Contributors: Scott Esposito, Matthew Tiffany, Elizabeth Wadell, and Katie Wadell
Reviews of Blind Woman, Sleeping Willow
A Short Guide to Murakami’s Short Fiction
The Murakam Dictionary
Elegy for G.S.
Comic by Derik A. Badman
A comic in remembrance of the American great writer, Gilbert Sorrentino.
The Zak Smith Interview
Interview by Terri Saul
"In the most important or meaningful way, it’s not really a translation. I mean, you wouldn’t be able to understand Alice In Wonderland from Tenniel’s illustrations alone–it’s the same with GR. And even if you did, the best things in the book–the wonderful turns of phrase and logic–would be lost. I think it’s important to know what my medium CAN’T do so that I’m focusing my energy on the things my medium CAN do.
"Even though my drawings are as faithful to the parts of the text they illustrate as I could make them, the collected pictures are more like a personalized set of footnotes than a translation."
How Can We Read in an Age of Images?
Essay by Finn Harvor
But here’s the thing: litblogging, like literature itself, is currently caught in a death struggle with the powerful draw of the what-can-be-seen. Simply put, images pull away readers. They seduce them. We know this. There is an entire body of theoretical work devoted to the subject. But literary fiction tends to shy away from the trend of image-based culture, which not only venerates the image, but venerates the attractive image. And this is what it comes down to: the power of the image to attract. Images that really aren’t interested in the attitude or education of those who view them, because they know that in the end none of these things matter. Only desire does. Desire is the great emotion of our time.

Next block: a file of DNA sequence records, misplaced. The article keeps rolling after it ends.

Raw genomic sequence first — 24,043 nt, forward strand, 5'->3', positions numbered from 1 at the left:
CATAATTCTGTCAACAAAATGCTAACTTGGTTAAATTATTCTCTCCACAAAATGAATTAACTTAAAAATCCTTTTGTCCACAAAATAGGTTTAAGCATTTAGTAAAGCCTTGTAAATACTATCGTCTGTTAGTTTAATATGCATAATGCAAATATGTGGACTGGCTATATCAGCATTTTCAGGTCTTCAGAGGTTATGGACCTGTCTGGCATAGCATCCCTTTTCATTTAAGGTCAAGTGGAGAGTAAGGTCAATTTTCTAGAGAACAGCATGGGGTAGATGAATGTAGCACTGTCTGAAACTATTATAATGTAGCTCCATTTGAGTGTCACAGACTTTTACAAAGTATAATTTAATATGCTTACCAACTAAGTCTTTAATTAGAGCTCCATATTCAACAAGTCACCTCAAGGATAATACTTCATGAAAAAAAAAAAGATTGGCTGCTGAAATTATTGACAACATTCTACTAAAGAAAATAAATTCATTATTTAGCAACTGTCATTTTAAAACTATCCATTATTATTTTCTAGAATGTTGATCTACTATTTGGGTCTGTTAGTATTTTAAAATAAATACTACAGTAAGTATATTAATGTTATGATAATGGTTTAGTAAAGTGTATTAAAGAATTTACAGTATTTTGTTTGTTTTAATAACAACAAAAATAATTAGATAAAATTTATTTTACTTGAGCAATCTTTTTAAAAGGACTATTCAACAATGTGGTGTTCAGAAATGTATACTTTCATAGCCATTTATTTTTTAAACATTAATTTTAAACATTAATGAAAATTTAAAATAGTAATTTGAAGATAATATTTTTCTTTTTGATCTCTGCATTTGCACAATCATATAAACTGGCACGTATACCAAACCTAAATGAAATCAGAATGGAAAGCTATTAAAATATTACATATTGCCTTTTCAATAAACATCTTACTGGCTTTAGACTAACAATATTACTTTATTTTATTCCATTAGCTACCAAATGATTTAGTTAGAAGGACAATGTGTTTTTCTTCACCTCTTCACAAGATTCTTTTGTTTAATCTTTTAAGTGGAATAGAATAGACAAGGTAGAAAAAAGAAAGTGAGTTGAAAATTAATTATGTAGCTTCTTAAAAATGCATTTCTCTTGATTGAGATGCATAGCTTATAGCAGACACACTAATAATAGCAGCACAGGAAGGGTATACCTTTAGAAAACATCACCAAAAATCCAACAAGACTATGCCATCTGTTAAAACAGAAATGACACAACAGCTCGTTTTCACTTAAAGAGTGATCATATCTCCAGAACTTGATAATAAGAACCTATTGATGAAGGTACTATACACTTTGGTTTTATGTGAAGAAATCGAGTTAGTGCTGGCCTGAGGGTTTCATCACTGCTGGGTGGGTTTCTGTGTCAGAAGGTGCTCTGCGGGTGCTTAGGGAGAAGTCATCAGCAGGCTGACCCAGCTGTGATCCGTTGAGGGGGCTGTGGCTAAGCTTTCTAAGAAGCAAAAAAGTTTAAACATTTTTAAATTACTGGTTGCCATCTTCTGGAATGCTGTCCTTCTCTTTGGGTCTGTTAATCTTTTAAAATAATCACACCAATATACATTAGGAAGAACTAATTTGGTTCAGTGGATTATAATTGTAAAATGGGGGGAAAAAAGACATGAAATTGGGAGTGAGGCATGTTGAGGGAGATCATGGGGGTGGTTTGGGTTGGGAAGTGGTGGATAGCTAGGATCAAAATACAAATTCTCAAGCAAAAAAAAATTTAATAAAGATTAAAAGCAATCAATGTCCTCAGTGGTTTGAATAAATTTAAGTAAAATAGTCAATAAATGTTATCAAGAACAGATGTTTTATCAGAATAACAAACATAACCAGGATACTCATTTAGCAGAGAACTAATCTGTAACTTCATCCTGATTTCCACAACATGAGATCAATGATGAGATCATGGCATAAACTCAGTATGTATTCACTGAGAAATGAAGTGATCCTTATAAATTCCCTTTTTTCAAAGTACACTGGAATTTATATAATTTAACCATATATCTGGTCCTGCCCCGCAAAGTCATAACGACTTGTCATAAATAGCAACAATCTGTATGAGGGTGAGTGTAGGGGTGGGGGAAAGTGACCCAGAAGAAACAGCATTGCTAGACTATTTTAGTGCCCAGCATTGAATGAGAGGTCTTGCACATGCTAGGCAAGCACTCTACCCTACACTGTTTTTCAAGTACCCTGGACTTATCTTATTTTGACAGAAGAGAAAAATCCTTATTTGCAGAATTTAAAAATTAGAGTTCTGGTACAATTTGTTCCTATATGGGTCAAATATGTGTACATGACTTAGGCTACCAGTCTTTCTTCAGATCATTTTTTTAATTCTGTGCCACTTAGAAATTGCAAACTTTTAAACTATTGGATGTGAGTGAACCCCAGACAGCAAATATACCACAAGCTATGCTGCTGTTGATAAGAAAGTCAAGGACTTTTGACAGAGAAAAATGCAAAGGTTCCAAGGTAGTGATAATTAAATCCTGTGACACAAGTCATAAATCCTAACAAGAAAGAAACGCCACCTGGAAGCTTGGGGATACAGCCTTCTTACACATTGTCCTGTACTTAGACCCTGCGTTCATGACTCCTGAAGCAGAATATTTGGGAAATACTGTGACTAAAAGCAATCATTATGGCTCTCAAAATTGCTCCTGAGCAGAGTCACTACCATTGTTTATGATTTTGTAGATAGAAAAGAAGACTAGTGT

The Emperor’s Children by Claire Messud
Review by Brien Michael
What separates The Emperor’s Children from other novels of cultural criticism and societal intrigue, Austen included, is the inclusion of this starkly malevolent force of destruction. It’s difficult to stage 9/11 creatively without being reactive, minimizing or exaggerating the destruction or the consequences that ensue. (It’s even challenging to write about someone writing about them without sounding either crass or perpetually wounded.) Messud successfully shows the shock of the event, the bitter, burnt edges of its impossible reality, but escapes the gothic horror, which, though inherent in the tragedy itself, doesn’t necessarily serve the ends of a good book. With sensitivity and tremendous skill, Messud lays bare how life continues even in the face of annihilation. Against all odds, Messud’s characters strive for intimacy, despite the familial treacheries and the perturbed, irascible City. Or simply because of them. Messud delivers a story that successfully shows the disintegration of a world from the inside out.
The Obstacles by Eloy Urroz
Review by Scott Bryan Wilson